Wednesday, 30 June 2021

Glengarriff and the three
churches that bookend
the village at each end

The main street of Glengarriff is lined with colourful bars, restaurants, shops and cafés (Photograph: Patrick Comerford, 2021)

Patrick Comerford

The small town of Glengarriff in West Cork, the gateway to the Beara Peninsula and the access point to Garinish Island, is colourful in the summer sunshine.

Two of us had arrived there from Skibbereen and Bantry on our road trip or ‘staycation’ in Co Kerry and West Cork for the third of three two-night stays on the Wild Atlantic Ways, with plans for a boat trip to Garinish Island, with its microclimate and Italian-style gardens, and to visit the Blue Pool.

It is truly a one-street town, but it is a colourful street, lined with colourful bars, restaurants, shops and cafés. And the town is ‘bookended’ by churches, with the Sacred Heart Church and the former Roman Catholic parish church standing opposite each other at the west end, and Holy Trinity Church, the former Church of Ireland parish church, on a bend on the road at the east end of the town.

The Sacred Heart Church, a fine Gothic Revival style church, was consecrated in 1902 (Photograph: Patrick Comerford, 2021)

The Roman Catholic parish church, the Sacred Heart Church, is a fine Gothic Revival style church and it is representative of the style of Catholic parish churches built at the end of the 19th and early 20th centuries.

The church was built in 1902, and its plan and decorative detail demonstrate a move away from the earlier, more modest style of churches built in the first part of the 19th century. The church shows fine craftsmanship and attention to detail, seen in the masonry work and the variety of windows filled with stained glass.

The church is oriented from north-east to south-west. It is a cruciform-plan, gable-fronted, double-height Gothic Revival church, with a four-bay nave, single-bay transepts, a single-bay chancel at the north-east or liturgical east end, and porches at the transepts and the sacristy.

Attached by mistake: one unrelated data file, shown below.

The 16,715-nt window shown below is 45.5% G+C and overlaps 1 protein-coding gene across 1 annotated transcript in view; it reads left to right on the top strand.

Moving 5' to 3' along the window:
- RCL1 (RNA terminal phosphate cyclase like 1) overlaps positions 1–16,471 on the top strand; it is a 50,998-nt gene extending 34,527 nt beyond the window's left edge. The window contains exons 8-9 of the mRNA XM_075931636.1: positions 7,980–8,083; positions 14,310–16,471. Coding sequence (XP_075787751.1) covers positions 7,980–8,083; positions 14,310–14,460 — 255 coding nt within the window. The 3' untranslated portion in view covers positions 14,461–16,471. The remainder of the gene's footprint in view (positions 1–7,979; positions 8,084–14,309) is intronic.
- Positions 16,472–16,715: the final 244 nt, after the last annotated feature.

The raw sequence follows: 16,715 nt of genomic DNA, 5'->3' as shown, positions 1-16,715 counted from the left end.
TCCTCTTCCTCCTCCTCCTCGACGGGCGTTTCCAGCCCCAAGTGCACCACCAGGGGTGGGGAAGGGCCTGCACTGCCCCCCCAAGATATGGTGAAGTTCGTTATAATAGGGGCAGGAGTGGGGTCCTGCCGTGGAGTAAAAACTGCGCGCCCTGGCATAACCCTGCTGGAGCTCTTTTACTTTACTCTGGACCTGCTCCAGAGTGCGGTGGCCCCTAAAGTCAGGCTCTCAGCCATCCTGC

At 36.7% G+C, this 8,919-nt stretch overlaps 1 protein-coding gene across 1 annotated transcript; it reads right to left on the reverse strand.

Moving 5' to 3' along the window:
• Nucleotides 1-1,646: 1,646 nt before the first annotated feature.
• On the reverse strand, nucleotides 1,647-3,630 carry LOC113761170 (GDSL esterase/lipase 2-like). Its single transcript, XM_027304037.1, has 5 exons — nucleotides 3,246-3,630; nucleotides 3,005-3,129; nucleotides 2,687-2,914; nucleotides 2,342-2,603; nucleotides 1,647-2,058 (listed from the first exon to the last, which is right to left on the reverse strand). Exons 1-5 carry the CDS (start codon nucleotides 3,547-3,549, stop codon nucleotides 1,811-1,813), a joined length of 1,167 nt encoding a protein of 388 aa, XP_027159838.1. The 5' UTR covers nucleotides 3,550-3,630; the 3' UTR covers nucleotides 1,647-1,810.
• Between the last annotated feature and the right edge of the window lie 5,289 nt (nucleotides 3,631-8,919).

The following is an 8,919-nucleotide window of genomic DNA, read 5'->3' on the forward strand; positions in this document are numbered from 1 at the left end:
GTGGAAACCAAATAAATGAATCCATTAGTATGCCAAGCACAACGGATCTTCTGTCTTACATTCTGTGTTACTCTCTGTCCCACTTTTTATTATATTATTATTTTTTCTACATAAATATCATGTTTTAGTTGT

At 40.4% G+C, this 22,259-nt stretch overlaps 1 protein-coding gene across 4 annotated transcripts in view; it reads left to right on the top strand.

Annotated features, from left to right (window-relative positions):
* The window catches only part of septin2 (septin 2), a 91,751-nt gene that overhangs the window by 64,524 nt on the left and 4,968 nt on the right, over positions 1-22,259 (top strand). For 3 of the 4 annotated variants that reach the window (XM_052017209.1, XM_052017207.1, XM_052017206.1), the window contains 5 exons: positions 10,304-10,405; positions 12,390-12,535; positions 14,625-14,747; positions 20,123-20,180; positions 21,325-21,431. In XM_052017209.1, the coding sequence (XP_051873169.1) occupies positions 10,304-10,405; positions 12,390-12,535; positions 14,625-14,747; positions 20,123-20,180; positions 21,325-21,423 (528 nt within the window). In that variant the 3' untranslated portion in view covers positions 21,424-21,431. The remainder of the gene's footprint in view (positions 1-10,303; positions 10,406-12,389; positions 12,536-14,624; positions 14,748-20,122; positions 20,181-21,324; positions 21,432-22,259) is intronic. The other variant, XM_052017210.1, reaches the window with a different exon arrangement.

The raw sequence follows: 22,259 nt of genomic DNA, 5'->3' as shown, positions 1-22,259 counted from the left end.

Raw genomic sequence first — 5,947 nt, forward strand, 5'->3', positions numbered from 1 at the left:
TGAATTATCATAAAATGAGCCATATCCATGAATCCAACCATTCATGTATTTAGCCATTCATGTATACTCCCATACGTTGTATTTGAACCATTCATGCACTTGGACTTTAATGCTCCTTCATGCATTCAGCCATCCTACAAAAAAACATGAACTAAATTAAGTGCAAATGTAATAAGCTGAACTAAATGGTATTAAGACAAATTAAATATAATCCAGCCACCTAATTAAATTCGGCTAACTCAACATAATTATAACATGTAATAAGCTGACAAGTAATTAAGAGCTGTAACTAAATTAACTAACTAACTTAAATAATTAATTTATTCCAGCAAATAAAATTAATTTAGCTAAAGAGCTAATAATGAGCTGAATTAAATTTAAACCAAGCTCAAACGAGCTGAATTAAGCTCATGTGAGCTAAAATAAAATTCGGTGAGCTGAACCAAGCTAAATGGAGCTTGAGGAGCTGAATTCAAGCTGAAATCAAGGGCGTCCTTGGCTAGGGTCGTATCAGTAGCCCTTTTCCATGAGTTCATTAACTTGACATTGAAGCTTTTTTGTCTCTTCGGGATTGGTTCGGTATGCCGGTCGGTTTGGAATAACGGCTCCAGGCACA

Inside the Sacred Heart Church, looking towards the liturgical west (Photograph: Patrick Comerford, 2021)

There is a carved stone bellcote at the south-west or liturgical west end, and the other architectural features include buttresses and quoins.

The paired pointed arch openings in the nave have quarry glazing and stained-glass windows with block-and-start limestone surrounds and hood moulding with squared stops.

The chancel at the east end has a pointed arch stained glass window, with a cinquefoil rose window above.

At the front, there are double-leaf timber battened doors with decorative cast-iron strap hinges.

The first parish church in Glengarriff was built ca 1839 on a site donated by the Marquess of Lansdowne (Photograph: Patrick Comerford, 2021)

Across the street, on the south side of the road, Glengarriff Hall was built ca 1839 as the first parish church in Glengarriff on a site given by Henry Petty-Fitzmaurice (1780-1863) 3rd Marquess of Lansdowne, who also donated £50 towards the building costs.

Lord Lansdowne, who owned extensive estate throughout Co Kerry, was the landlord in neighbouring Kenmare, and at the time he was a member of Lord Melbourne’s Cabinet as Lord President of the Council, an office he held on three occasions. A distinguished statesman, he also served as Home Secretary and Chancellor of the Exchequer.

This church was plain in style and modest in scale. It was deconsecrated in 1902 when a new parish church was built across the road, and is now used as a community hall. Despite extensions, it retains its character, particularly in the windows.

Holy Trinity Church, Glengarriff, was designed by Welland and Gillespie in the 1860s (Photograph: Patrick Comerford, 2021)

Holy Trinity Church, the former Church of Ireland parish church in Glengarriff, was designed by Welland and Gillespie, architects to the Ecclesiastical Commissioners and built in 1862-1863.

Tourism was developing rapidly in Victorian Glengarriff. But, until the 1860s, there was no Church of Ireland parish church in the village. Sunday services were held at 12.30 in the Eccles Hotel, with celebrations of the Holy Communion six times a year, and an average of five communicants.

The curate, the Revd Vincent Lamb, nominated jointly by the neighbouring Vicar of Kilmocomoge (Bantry) in the Diocese of Cork, and Vicar of Kilcaskin (Ardrigoole) in the Diocese of Ross.

The idea of building a new church was proposed by the Archdeacon of Cork, the Ven SM Kyle, who wanted to build a church in this romantic locality, and he collected the greater portion of the funds.

The site for a new church was given by Richard White (1800-1868), 2nd Earl of Bantry, on 13 April 1861, and Glengarriff was formed as a district curacy on 31 July 1861, by the Vicars of Kilcaskin and Kilmocomoge, who agreed to pay the Curate an annual stipend of £35.

The new church, built in 1862-1863, was consecrated by Bishop John Gregg on 25 June 1863. The Revd Fred Garrett was the last Rector of Glengarriff before the church closed.

The church had a three-bay nave, a lower single-bay chancel at the east end, a vestry and an entrance porch. The church appears to retain many of its original features, including the high standard of masonry work and the attention, with a variety of windows, and a bell tower and slated spire.

In recent years, it was in use as café. But when I tried to visit this former church during that two-day stay in Glengarriff the site was closed off to visitors and the growth in surrounding trees made it difficult to photograph the building.

The Blue Pool is one of the many colour attractions of Glengarriff (Photograph: Patrick Comerford, 2021)

No comments: